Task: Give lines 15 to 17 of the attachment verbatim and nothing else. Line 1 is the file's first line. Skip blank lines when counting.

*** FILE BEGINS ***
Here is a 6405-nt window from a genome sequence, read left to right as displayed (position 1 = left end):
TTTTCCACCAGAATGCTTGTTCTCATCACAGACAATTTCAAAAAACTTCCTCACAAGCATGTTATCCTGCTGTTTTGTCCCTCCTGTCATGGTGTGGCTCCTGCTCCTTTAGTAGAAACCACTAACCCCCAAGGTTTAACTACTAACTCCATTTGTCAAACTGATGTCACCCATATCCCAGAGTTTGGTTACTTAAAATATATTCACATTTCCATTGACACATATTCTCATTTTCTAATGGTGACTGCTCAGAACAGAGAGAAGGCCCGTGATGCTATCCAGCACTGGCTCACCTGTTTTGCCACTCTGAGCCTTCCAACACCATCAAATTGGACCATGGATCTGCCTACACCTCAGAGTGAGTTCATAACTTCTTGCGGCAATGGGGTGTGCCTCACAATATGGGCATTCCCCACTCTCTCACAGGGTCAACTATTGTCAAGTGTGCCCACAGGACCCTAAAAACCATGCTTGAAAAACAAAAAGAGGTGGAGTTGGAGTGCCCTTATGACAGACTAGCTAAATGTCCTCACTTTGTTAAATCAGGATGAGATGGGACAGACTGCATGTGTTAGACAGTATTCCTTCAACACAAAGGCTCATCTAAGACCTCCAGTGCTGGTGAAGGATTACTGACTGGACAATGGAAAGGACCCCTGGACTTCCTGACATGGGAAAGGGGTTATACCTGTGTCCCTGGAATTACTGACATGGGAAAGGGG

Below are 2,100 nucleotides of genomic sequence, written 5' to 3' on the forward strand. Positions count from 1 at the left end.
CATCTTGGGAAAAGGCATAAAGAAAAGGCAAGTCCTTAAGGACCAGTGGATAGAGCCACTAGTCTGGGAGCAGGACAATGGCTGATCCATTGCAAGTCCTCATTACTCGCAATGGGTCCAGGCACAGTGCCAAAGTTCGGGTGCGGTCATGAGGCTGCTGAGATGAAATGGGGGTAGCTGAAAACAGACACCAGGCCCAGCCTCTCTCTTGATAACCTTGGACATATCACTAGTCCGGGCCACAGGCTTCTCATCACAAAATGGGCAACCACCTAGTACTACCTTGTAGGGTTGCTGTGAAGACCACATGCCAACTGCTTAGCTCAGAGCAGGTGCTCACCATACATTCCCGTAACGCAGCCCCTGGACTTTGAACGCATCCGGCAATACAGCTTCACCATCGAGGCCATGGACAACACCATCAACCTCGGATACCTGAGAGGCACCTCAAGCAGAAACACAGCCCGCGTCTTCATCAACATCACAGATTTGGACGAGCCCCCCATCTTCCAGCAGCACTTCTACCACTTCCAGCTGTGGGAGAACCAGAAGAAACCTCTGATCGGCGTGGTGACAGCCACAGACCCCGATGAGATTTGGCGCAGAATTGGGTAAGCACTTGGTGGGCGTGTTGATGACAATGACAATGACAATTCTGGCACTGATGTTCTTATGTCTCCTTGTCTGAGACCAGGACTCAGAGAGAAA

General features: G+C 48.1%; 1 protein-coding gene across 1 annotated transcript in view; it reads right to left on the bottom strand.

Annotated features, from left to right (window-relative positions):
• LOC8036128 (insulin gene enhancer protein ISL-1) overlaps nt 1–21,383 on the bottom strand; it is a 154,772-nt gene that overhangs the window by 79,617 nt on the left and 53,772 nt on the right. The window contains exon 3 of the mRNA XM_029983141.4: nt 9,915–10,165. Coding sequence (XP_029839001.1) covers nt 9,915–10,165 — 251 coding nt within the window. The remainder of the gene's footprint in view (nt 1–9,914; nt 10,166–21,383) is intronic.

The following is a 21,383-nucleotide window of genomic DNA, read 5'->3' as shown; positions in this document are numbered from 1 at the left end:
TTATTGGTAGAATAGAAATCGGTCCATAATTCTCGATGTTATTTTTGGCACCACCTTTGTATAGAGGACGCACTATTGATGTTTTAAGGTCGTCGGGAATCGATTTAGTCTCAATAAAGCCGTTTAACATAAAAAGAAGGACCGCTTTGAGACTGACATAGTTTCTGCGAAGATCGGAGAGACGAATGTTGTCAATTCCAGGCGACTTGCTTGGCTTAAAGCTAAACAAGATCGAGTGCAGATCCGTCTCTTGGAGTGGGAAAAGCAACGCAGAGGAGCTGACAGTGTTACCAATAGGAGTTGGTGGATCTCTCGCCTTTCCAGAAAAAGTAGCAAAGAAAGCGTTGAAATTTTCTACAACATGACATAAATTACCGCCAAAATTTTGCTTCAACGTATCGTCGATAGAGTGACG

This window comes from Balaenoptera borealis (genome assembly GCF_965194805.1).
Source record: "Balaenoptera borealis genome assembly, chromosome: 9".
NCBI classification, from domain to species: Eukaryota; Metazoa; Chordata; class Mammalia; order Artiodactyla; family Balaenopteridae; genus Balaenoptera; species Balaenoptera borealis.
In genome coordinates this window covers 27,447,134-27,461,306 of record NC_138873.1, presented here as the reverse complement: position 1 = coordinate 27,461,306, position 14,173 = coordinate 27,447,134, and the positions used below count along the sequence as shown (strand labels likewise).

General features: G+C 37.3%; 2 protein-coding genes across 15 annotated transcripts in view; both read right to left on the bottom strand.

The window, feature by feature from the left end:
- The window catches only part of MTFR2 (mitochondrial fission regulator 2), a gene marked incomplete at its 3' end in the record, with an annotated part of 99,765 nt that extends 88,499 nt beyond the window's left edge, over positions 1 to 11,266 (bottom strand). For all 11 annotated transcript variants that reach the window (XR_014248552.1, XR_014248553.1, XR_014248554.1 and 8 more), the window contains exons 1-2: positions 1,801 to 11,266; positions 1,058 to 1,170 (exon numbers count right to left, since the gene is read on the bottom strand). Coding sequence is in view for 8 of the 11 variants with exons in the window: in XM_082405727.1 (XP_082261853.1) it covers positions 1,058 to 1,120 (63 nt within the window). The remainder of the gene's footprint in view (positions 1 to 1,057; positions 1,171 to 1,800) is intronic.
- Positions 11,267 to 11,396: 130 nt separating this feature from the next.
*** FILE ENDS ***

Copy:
The window, feature by feature from the left end:
- The window catches only part of MTFR2 (mitochondrial fission regulator 2), a gene marked incomplete at its 3' end in the record, with an annotated part of 99,765 nt that extends 88,499 nt beyond the window's left edge, over positions 1 to 11,266 (bottom strand). For all 11 annotated transcript variants that reach the window (XR_014248552.1, XR_014248553.1, XR_014248554.1 and 8 more), the window contains exons 1-2: positions 1,801 to 11,266; positions 1,058 to 1,170 (exon numbers count right to left, since the gene is read on the bottom strand). Coding sequence is in view for 8 of the 11 variants with exons in the window: in XM_082405727.1 (XP_082261853.1) it covers positions 1,058 to 1,120 (63 nt within the window). The remainder of the gene's footprint in view (positions 1 to 1,057; positions 1,171 to 1,800) is intronic.
- Positions 11,267 to 11,396: 130 nt separating this feature from the next.